I often take an art mistake and incorporate it into a collage.  A couple of months ago, I began dabbling again with watercolors.  What was in my mind did not translate to the page.  I was disappointed.  I looked at the work again and decided I loved the colors, but not the image, so I cut the image into strips and woven them together into two squares.  I liked how the watercolor was transformed and put it a way to use in a collage.  This week, I took a twelve-inch square canvas, painted an undercoat of lemon yellow, yellow ochre, and vermillion.  After that layer dried, I added a coat of green (a mixture of white, sap green and viridian).  While that coat was still wet, I drew on top of that layer with rubber shaping tools creating a design of swirls and dots. I let my hand move freely and added bits of flourish as I saw fit. I let that layer dry and then placed my collage objects: the two woven watercolor squares and six wooden hand-painted buttons.  I spent some time assembling and dissembling until I like the composition. Then I will permanently attach the pieces by sewing the into place of the canvas.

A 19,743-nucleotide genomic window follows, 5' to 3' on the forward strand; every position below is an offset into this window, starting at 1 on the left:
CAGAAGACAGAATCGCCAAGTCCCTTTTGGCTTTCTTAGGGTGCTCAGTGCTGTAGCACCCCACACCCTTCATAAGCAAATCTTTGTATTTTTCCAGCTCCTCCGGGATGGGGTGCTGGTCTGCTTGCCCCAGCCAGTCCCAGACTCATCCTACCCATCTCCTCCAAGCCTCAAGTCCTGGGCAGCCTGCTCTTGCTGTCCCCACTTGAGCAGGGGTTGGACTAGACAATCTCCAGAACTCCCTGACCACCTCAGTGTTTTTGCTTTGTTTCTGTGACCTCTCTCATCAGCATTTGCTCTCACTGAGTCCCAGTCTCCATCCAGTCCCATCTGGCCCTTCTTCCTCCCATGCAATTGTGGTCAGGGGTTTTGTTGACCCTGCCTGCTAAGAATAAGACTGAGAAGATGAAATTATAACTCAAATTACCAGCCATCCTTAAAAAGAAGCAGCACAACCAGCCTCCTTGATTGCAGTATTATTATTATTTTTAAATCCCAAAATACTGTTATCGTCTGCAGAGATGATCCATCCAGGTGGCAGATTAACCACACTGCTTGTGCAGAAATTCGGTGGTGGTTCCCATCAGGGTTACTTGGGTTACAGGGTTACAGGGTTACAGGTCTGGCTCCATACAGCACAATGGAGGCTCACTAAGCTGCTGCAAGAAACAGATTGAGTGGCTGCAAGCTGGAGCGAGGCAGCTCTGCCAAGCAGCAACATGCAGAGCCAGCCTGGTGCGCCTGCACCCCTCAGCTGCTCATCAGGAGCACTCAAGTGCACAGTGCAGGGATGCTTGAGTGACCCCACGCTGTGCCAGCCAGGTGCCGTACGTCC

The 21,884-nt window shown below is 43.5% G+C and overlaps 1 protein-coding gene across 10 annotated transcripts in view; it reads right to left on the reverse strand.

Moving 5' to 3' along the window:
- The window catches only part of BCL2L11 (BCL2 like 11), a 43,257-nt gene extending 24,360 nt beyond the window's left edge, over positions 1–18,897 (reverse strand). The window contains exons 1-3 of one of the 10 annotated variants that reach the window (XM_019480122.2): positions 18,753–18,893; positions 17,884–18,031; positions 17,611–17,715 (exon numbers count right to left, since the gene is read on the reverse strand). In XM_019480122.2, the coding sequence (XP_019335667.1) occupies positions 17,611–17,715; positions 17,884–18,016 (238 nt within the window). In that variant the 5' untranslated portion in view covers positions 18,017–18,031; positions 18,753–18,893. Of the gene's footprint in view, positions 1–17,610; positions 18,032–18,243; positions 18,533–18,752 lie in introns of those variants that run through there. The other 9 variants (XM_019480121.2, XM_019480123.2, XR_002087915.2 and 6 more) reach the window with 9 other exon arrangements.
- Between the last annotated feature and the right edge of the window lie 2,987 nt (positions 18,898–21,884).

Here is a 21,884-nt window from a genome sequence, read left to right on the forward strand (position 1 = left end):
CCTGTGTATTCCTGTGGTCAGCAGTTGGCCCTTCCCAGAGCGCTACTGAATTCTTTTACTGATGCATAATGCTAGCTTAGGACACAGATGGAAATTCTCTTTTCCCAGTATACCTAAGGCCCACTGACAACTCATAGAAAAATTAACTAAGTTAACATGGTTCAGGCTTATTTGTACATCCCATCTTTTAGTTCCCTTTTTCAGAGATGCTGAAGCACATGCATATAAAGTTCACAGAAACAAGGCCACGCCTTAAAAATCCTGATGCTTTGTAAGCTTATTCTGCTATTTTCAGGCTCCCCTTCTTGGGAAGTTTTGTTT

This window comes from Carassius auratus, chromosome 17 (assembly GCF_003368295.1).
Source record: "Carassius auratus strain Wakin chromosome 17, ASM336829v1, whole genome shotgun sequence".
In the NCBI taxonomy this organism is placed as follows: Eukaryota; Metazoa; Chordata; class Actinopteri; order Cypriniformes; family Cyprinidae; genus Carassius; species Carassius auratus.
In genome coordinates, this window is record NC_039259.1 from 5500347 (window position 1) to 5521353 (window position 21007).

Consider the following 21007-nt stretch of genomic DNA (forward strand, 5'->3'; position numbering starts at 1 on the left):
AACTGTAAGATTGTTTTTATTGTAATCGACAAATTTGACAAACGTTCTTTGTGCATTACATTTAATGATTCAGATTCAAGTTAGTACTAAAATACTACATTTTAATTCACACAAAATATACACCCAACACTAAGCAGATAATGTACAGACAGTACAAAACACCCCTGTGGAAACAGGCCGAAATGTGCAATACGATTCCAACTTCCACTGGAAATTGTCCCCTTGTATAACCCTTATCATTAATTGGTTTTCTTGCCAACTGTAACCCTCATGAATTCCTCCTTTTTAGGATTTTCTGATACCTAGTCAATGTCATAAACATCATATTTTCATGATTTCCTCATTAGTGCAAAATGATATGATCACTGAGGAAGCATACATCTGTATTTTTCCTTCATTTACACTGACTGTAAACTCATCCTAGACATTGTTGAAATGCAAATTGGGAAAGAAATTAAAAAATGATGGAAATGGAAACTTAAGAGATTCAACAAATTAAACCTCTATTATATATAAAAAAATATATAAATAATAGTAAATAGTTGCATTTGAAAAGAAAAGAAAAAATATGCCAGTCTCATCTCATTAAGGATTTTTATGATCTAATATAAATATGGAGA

Process of Making Garden Trellis

Instead of focusing on purity, I focus on possibility.  It’s not important to me if the strips are the same width or that the weaving is not perfectly straight.  To me, these imperfections make the work more interesting. What is beyond the canvas, page, cloth that I can imagine into being?  How can I express what I’m thinking and feeling?  How can I connect?